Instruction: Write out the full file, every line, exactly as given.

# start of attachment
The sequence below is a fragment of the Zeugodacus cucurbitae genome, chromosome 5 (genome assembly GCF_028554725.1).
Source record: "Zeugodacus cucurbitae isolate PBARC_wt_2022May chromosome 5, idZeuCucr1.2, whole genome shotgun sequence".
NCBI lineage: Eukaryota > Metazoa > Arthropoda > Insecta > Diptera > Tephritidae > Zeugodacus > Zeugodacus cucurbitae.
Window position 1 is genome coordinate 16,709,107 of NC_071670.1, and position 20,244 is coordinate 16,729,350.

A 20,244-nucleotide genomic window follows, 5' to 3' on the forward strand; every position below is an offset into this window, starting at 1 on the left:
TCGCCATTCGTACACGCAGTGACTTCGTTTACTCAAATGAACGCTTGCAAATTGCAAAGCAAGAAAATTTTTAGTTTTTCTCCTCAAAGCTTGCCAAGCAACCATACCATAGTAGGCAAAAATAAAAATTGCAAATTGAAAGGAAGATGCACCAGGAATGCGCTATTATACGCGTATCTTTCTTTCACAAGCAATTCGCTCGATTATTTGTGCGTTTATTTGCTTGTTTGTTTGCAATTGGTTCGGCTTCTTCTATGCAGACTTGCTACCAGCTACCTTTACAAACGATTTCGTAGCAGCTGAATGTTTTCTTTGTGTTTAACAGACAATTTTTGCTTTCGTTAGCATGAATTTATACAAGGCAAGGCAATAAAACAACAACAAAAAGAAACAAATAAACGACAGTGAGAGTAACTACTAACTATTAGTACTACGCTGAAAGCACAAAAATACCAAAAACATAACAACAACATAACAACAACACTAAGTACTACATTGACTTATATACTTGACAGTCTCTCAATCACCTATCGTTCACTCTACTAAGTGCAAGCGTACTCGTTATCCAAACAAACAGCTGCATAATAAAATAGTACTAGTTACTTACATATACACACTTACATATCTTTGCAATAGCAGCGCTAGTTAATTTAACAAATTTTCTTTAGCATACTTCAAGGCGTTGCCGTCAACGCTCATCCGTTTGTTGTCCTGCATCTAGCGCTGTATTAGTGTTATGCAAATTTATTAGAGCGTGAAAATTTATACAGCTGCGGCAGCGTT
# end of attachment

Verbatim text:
The sequence below is a fragment of the Zeugodacus cucurbitae genome, chromosome 5 (genome assembly GCF_028554725.1).
Source record: "Zeugodacus cucurbitae isolate PBARC_wt_2022May chromosome 5, idZeuCucr1.2, whole genome shotgun sequence".
NCBI lineage: Eukaryota > Metazoa > Arthropoda > Insecta > Diptera > Tephritidae > Zeugodacus > Zeugodacus cucurbitae.
Window position 1 is genome coordinate 16,709,107 of NC_071670.1, and position 20,244 is coordinate 16,729,350.

A 20,244-nucleotide genomic window follows, 5' to 3' on the forward strand; every position below is an offset into this window, starting at 1 on the left:
TCGCCATTCGTACACGCAGTGACTTCGTTTACTCAAATGAACGCTTGCAAATTGCAAAGCAAGAAAATTTTTAGTTTTTCTCCTCAAAGCTTGCCAAGCAACCATACCATAGTAGGCAAAAATAAAAATTGCAAATTGAAAGGAAGATGCACCAGGAATGCGCTATTATACGCGTATCTTTCTTTCACAAGCAATTCGCTCGATTATTTGTGCGTTTATTTGCTTGTTTGTTTGCAATTGGTTCGGCTTCTTCTATGCAGACTTGCTACCAGCTACCTTTACAAACGATTTCGTAGCAGCTGAATGTTTTCTTTGTGTTTAACAGACAATTTTTGCTTTCGTTAGCATGAATTTATACAAGGCAAGGCAATAAAACAACAACAAAAAGAAACAAATAAACGACAGTGAGAGTAACTACTAACTATTAGTACTACGCTGAAAGCACAAAAATACCAAAAACATAACAACAACATAACAACAACACTAAGTACTACATTGACTTATATACTTGACAGTCTCTCAATCACCTATCGTTCACTCTACTAAGTGCAAGCGTACTCGTTATCCAAACAAACAGCTGCATAATAAAATAGTACTAGTTACTTACATATACACACTTACATATCTTTGCAATAGCAGCGCTAGTTAATTTAACAAATTTTCTTTAGCATACTTCAAGGCGTTGCCGTCAACGCTCATCCGTTTGTTGTCCTGCATCTAGCGCTGTATTAGTGTTATGCAAATTTATTAGAGCGTGAAAATTTATACAGCTGCGGCAGCGTT